And the blind and the lame came to Him in the temple, and He healed them. But when the chief priests and the scribes saw the wonderful things that He had done, and the children who were crying out in the temple and saying, “Hosanna to the Son of David,” they became indignant…

Now in the morning, when He returned to the city, He became hungry. And seeing a lone fig tree by the road, He came to it, and found nothing on it except leaves only; and He said to it, “No longer shall there ever be any fruit from you.” And at once the fig tree withered. And seeing this, the disciples marveled, saying, “How did the fig tree wither at once?”  And Jesus answered and said to them, “Truly I say to you, if you have faith, and do not doubt, you shall not only do what was done to the fig tree, but even if you say to this mountain, ‘Be taken up and cast into the sea,’ it shall happen.

– Matthew 21:14-15, 18-21 NAS


The chief priests and scribes personally see “wonderful things”Jesus did in healing the lame man, the children worshipping the Son of David, and they became indignant. The disciples see Jesus curse a fig tree and they marvel because it dried up immediately.

It is really odd sometimes what we marvel at and what frustrates us. If you could put yourself in the shoes of those who saw Jesusheal someone, it seems ridiculous that anyone would be angry or indignant about something so fantastic.  Maybe they were already upset because Jesus had come into the temple and destroyed the KIOSK stations where people were being exploited during the festival. Notice that the children seem to be in awe of Jesus and were singing praises to Him. Children have not grown up to be filled with our typical skepticism, cynicism and suspicious perspective on others. They may be naive but they do not have a problem marveling at Jesus and worshipping Him. To witness the healing power of Jesus to change someone’s life would be something that we would generally consider unbelievable, and yet to see it with our own eyes, would be awesome!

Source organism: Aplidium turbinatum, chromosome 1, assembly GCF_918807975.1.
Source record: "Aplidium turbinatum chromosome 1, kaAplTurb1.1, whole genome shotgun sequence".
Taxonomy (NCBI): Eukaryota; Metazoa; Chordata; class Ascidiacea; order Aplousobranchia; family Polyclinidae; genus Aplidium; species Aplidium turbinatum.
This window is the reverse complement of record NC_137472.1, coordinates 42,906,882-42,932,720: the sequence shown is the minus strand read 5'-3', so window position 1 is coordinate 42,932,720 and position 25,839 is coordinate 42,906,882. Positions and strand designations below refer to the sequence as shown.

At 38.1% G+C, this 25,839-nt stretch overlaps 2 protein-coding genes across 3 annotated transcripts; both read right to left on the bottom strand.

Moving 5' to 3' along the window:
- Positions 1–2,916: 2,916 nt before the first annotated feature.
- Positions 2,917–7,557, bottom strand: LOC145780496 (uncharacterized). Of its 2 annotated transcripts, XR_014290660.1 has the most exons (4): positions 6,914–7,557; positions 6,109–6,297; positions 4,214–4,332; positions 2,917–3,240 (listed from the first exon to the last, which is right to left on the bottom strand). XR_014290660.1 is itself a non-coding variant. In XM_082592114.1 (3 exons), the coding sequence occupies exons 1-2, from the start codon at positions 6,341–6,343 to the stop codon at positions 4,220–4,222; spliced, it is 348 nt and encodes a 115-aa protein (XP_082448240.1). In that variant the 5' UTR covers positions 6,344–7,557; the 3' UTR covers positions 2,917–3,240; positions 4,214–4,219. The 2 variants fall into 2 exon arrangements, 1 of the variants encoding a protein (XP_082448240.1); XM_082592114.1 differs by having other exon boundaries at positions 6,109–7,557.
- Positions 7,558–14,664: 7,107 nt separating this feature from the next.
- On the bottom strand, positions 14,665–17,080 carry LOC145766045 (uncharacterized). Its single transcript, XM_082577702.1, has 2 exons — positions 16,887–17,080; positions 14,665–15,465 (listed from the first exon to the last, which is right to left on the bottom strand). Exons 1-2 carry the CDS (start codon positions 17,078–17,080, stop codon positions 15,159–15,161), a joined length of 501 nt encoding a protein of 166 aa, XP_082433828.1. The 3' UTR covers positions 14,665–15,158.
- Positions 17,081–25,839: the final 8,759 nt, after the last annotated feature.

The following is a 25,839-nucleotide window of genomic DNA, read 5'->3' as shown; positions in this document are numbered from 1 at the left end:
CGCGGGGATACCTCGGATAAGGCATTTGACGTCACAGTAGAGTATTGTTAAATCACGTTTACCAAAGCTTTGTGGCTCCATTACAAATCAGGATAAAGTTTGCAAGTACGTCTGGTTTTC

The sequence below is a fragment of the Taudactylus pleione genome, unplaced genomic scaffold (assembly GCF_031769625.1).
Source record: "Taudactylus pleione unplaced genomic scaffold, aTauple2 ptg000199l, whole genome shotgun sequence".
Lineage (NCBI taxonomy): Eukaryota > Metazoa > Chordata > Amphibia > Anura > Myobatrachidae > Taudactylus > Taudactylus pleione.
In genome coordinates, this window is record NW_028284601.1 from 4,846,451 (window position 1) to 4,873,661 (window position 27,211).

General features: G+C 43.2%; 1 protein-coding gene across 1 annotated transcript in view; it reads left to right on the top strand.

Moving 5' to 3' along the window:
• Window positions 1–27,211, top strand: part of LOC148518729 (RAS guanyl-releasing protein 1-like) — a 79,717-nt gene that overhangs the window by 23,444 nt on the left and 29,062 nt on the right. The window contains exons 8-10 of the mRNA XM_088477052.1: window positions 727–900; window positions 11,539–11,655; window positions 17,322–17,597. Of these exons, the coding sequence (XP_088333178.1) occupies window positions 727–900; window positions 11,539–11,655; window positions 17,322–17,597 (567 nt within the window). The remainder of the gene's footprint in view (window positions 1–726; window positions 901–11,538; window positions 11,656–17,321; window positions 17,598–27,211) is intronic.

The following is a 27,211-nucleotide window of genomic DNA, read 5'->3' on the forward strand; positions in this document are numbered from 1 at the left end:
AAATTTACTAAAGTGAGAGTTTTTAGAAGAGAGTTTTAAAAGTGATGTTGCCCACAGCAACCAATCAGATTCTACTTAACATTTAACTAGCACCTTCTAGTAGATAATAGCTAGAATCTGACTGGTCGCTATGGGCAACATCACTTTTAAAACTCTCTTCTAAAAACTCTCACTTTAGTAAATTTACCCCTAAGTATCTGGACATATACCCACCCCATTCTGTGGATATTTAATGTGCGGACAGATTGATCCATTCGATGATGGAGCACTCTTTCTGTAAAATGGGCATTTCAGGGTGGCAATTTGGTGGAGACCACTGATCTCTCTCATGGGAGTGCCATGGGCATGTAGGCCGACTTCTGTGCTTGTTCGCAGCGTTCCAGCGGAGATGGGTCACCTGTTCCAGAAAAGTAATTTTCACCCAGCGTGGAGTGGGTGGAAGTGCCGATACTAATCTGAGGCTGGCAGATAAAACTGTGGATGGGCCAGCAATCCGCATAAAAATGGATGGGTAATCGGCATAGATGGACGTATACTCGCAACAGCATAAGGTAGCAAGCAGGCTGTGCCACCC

On the other hand the disciples seem amazed that a fig tree shrivels up immediately when Jesus curses it. Is that a bad thing? I am not in the camp that says we should never marvel when God works. It is exciting and encouraging when God intervenes in such a profound way. They had never seen this before so it would be natural to be really impressed with what Jesus did. I get it – why would we ever be surprised at the power of God working? My response would simply be, why would we not be amazed? God give us the privilege to experience Him first hand that would be awesome.

But we can find ourselves in a similar situation in life like the scribes and the disciples. The things that are truly amazing is how God changes and transforms people’s lives. But in our culture it is sometimes hard to get an enthusiastic amen, to such events. We all acknowledge it is pretty cool but sometimes I think that when we hear some miraculous event, a narrative that we have not seen with our own eyes, we can be skeptical about the accuracy and authenticity of the event. We have a tendency to think people over exaggerate their experiences to make it sound more spectacular or they embellish the actual events to make it sound spiritual. We may not be indignant or angry but we can have a healthy dose of suspicion about someone else’s experience.

But to see someone blow up a tree or destroy something instantly sounds like our modern day adrenaline junkies who will try almost anything for the thrill. We see it in our movies and we love special effects, they are really cool.  It is unlikely that the amazement of the disciples was wrong, but it makes me think that sometimes we are amazed at things that happen in our circumstances and sometimes not quite as amazed at the real power of God when it changes people.

What do you really wonder at? What captures your heart so that you want to just stare at it for a long time because it is really awe-inspiring? Are we amazed at things that are not really the ultimate things to value and seem skeptical at the power of God to change lives?

This Christmas I hope that you will not be overly awed with the Christmas gifts and really be awe-struck with the incarnation of the Son of God. May we have a certain naïve exuberance that stands in awe of that which ought to truly make us wonder?

In Christ,

Brad Little